A second hypothesis, supported by an example Dmitriy Alperovich, is that May 9 will not be used by Putin as an opportunity for further escalation instead of declaring a fictitious victory, to be sold internally thanks to the control of propaganda. The “de-Nazification” of Ukraine, which was initially aimed at overthrowing the Kyiv government, can be summed up in the defeat of the Azov regiment in Mariupel, i.e. “Disarmament”, that is, the transformation of Ukraine into a neutral state without a large army, can be seen as the destruction of factories, infrastructures and ” Protection of Russian speakers from genocide” by the conquest of Donbass (it has not yet been completed, however, so much so that the rallies scheduled for May 9 in Donetsk and Lugansk were canceled) and the corridor with the Crimea. On the other hand, Putin’s goals have never been clear and obvious, and thus are malleable and resellable in various forms for Russian public opinion, separated by years of propaganda and media control. According to these analysts, a general mobilization and an escalation of the conflict would be very risky for Putin because he would risk an even more serious defeat should he fail anyway, so it is best to settle for half a victory because it can be resold as a complete success.
The third way: Recession also on May 9
To these two assumptions was added a third, middle ground: on May 9 nothing special will be announced, and Russian operations in Ukraine will continue with friction war at the front and firing missiles from afar, until it happens on the ground. It doesn’t change dramatically, either because of the sudden Ukrainian meltdown or the Russian backsliding, or until Putin decides to really sit at the negotiating table and gather as much as possible. To understand which of these hypotheses can prevail, we must try to position ourselves from the point of view of the Moscow system.
The spirit of Putinism
I identify two spirits in Putinism: the ideological spirit of Putin and his circle, who dream, and dream at this point, of the rebirth of Russia as a respected and feared “Eurasian” power in the world, and the power of the corrupt, the oligarchs who got rich with the failed privatization of Boris Elsin, who thinks only of his personal origins And he enjoys the fruits of thefts in the luxurious and hated West – on paper -.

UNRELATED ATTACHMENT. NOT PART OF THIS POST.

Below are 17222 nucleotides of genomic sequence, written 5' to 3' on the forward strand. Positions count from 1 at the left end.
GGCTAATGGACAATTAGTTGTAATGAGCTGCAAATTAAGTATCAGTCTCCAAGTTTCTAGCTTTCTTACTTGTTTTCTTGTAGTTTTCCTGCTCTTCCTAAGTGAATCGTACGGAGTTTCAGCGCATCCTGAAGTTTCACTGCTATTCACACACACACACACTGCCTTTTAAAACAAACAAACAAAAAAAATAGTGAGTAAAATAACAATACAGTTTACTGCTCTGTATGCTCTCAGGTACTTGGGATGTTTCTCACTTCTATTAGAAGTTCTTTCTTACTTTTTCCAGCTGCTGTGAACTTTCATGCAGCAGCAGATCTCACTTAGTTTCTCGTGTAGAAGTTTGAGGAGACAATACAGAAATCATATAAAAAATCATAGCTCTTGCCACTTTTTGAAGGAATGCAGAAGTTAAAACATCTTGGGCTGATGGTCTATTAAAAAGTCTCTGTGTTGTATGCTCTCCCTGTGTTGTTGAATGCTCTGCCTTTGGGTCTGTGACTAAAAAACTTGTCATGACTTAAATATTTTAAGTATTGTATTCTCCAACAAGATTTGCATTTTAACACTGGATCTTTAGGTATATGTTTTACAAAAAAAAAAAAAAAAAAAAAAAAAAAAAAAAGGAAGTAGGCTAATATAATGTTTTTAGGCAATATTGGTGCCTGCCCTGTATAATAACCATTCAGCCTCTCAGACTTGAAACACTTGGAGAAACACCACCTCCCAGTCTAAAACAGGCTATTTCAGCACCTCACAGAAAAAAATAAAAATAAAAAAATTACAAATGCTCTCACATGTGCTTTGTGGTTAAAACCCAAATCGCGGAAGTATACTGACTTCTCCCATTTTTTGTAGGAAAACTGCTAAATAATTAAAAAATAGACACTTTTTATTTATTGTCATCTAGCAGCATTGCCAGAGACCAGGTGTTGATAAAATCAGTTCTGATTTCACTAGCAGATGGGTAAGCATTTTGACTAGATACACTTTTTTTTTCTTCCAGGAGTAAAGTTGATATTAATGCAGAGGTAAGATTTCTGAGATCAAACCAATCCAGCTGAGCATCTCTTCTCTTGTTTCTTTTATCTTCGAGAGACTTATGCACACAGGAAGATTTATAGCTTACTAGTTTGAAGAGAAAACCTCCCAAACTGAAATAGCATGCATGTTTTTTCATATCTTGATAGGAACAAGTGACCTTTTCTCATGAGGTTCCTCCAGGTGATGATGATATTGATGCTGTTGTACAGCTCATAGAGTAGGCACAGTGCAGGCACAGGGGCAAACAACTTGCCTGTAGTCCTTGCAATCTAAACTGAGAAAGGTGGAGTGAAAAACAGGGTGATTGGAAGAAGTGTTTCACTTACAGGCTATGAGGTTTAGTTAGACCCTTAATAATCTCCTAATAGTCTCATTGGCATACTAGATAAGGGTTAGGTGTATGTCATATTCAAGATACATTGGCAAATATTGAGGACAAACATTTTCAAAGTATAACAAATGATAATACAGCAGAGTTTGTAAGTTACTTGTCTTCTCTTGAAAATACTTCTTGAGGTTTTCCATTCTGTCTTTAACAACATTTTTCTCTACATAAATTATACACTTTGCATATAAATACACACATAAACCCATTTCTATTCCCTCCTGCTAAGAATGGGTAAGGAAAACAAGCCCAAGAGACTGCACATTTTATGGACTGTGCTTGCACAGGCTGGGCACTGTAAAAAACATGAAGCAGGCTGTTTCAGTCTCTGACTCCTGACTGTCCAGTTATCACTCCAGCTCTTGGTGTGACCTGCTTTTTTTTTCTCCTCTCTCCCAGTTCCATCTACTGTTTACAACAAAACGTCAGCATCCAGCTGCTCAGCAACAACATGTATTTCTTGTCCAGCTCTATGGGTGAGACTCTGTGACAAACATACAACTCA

The two souls live, or live at least until February 24, in perfect coexistence. When Putin and his “siloviki”, that is, ex-service officials and ex-militaries, took power, they made a very clear agreement with the oligarchy: keep stealing and doing business but you have to stay out of politics, we’re not going to get into your business as long as they support the regime. Khodorkovsky, the richest member of the oligarch at the time, tried to rebel but was punished with the confiscation of his ownership of the yukos and imprisonment for 10 years, until he was sent into exile abroad. “Hit one to teach a hundred,” it was and the others understood. But the two souls, who often overlap, have been somewhat in love and in agreement for 20 years and may, if the ‘special military operation’ lasts two weeks, with a new Ukrainian puppet government and limited Western sanctions, will do so for another 20 years. But things went very differently from the start and Russia fell into unprecedented isolation. Today, therefore, the kleptocratic soul necessarily needs a way out if it wants to hope one day to review its yachts for the hundreds of millions of euros that have been seized or, in the case of the ‘middle class’, to go on vacation in the Cote d’Azur and in Sardinia and pay by credit card. On the other hand, the ideological spirit has thrown the ball too far and it is now difficult to pull the handbrake. In order to gain the support of the population, the propaganda paid a lot and we see it by watching Russian television, where they continue to talk about the holy war against the West, nuclear attacks, and even the rupture of Ukraine with Poland and wherever it is sacred. The mission against the West is so perceptible that it is in an “unlikely state of nuclear holocaust,” as they say, “Russians will go to heaven anyway“Because I’m on the right side.